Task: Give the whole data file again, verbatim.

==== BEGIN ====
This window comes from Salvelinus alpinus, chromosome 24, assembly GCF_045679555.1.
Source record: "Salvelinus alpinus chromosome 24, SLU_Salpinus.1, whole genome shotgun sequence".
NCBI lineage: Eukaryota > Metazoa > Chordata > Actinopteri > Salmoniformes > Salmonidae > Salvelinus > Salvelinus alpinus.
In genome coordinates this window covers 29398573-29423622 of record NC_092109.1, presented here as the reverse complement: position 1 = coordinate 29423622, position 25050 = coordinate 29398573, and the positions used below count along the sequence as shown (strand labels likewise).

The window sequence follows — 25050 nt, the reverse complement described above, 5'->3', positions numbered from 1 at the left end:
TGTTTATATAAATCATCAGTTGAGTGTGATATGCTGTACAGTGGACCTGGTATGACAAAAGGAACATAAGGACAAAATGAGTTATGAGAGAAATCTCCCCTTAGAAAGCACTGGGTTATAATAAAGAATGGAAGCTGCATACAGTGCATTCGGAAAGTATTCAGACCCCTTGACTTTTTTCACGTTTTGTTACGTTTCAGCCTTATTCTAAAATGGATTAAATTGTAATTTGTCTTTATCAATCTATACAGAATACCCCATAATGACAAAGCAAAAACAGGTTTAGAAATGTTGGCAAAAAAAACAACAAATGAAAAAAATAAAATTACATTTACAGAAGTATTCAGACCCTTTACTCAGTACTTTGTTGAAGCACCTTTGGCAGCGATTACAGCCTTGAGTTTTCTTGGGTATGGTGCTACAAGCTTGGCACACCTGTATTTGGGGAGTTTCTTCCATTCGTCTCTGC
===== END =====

This window comes from Salvelinus alpinus, chromosome 24, assembly GCF_045679555.1.
Source record: "Salvelinus alpinus chromosome 24, SLU_Salpinus.1, whole genome shotgun sequence".
NCBI lineage: Eukaryota > Metazoa > Chordata > Actinopteri > Salmoniformes > Salmonidae > Salvelinus > Salvelinus alpinus.
In genome coordinates this window covers 29398573-29423622 of record NC_092109.1, presented here as the reverse complement: position 1 = coordinate 29423622, position 25050 = coordinate 29398573, and the positions used below count along the sequence as shown (strand labels likewise).

The window sequence follows — 25050 nt, the reverse complement described above, 5'->3', positions numbered from 1 at the left end:
TGTTTATATAAATCATCAGTTGAGTGTGATATGCTGTACAGTGGACCTGGTATGACAAAAGGAACATAAGGACAAAATGAGTTATGAGAGAAATCTCCCCTTAGAAAGCACTGGGTTATAATAAAGAATGGAAGCTGCATACAGTGCATTCGGAAAGTATTCAGACCCCTTGACTTTTTTCACGTTTTGTTACGTTTCAGCCTTATTCTAAAATGGATTAAATTGTAATTTGTCTTTATCAATCTATACAGAATACCCCATAATGACAAAGCAAAAACAGGTTTAGAAATGTTGGCAAAAAAAACAACAAATGAAAAAAATAAAATTACATTTACAGAAGTATTCAGACCCTTTACTCAGTACTTTGTTGAAGCACCTTTGGCAGCGATTACAGCCTTGAGTTTTCTTGGGTATGGTGCTACAAGCTTGGCACACCTGTATTTGGGGAGTTTCTTCCATTCGTCTCTGC